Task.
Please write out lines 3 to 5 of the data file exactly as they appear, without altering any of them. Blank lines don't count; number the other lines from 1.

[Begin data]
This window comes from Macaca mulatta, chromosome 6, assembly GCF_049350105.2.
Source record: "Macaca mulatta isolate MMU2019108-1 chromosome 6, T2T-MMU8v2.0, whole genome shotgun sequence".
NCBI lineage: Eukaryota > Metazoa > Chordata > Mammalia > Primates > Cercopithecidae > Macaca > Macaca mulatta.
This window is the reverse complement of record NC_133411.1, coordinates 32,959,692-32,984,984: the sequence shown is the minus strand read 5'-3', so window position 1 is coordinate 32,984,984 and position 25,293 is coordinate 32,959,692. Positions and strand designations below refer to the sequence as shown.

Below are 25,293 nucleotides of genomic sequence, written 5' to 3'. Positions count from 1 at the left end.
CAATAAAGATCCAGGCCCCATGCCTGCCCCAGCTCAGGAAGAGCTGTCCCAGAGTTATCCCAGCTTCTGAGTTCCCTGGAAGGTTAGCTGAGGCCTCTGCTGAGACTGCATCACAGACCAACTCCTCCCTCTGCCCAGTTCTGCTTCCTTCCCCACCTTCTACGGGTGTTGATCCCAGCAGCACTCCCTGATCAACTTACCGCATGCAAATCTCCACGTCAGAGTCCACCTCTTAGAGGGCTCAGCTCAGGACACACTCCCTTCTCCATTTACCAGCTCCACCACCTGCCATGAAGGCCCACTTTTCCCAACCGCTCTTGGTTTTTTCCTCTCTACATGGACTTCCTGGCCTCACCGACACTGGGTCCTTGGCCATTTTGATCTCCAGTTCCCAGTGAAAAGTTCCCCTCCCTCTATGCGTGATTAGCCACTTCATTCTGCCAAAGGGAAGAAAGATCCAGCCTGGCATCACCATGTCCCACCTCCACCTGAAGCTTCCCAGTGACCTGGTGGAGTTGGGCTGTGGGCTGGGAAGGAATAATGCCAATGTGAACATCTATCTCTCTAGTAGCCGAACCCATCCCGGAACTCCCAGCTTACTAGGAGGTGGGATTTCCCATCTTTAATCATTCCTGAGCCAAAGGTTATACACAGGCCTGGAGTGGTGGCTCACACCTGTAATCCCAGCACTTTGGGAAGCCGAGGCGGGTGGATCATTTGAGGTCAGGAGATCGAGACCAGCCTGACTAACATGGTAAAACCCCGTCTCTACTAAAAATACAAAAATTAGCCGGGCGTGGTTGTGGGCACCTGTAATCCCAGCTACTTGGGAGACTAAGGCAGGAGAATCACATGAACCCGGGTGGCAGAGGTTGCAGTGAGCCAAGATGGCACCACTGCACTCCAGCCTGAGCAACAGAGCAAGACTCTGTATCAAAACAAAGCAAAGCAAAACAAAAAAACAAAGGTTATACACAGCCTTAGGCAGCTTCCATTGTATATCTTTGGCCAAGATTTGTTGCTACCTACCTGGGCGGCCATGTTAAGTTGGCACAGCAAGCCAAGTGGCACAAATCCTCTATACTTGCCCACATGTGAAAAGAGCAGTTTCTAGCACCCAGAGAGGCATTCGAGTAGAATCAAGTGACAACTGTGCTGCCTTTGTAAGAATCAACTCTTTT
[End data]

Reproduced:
NCBI lineage: Eukaryota > Metazoa > Chordata > Mammalia > Primates > Cercopithecidae > Macaca > Macaca mulatta.
This window is the reverse complement of record NC_133411.1, coordinates 32,959,692-32,984,984: the sequence shown is the minus strand read 5'-3', so window position 1 is coordinate 32,984,984 and position 25,293 is coordinate 32,959,692. Positions and strand designations below refer to the sequence as shown.

Below are 25,293 nucleotides of genomic sequence, written 5' to 3'. Positions count from 1 at the left end.